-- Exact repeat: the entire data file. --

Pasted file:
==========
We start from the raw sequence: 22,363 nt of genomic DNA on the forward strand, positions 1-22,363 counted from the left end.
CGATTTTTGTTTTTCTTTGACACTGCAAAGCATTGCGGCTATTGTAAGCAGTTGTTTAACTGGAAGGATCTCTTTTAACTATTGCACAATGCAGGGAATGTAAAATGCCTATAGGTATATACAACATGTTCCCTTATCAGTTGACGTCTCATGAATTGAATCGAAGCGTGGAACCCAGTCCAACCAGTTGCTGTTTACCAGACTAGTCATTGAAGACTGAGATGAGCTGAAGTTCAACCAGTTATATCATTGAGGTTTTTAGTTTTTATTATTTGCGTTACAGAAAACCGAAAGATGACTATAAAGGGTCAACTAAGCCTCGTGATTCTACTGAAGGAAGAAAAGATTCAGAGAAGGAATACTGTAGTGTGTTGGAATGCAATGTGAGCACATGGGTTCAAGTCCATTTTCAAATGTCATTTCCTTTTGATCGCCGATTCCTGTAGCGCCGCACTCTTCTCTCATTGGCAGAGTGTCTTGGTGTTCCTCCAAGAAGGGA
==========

We start from the raw sequence: 22,363 nt of genomic DNA on the forward strand, positions 1-22,363 counted from the left end.
CGATTTTTGTTTTTCTTTGACACTGCAAAGCATTGCGGCTATTGTAAGCAGTTGTTTAACTGGAAGGATCTCTTTTAACTATTGCACAATGCAGGGAATGTAAAATGCCTATAGGTATATACAACATGTTCCCTTATCAGTTGACGTCTCATGAATTGAATCGAAGCGTGGAACCCAGTCCAACCAGTTGCTGTTTACCAGACTAGTCATTGAAGACTGAGATGAGCTGAAGTTCAACCAGTTATATCATTGAGGTTTTTAGTTTTTATTATTTGCGTTACAGAAAACCGAAAGATGACTATAAAGGGTCAACTAAGCCTCGTGATTCTACTGAAGGAAGAAAAGATTCAGAGAAGGAATACTGTAGTGTGTTGGAATGCAATGTGAGCACATGGGTTCAAGTCCATTTTCAAATGTCATTTCCTTTTGATCGCCGATTCCTGTAGCGCCGCACTCTTCTCTCATTGGCAGAGTGTCTTGGTGTTCCTCCAAGAAGGGA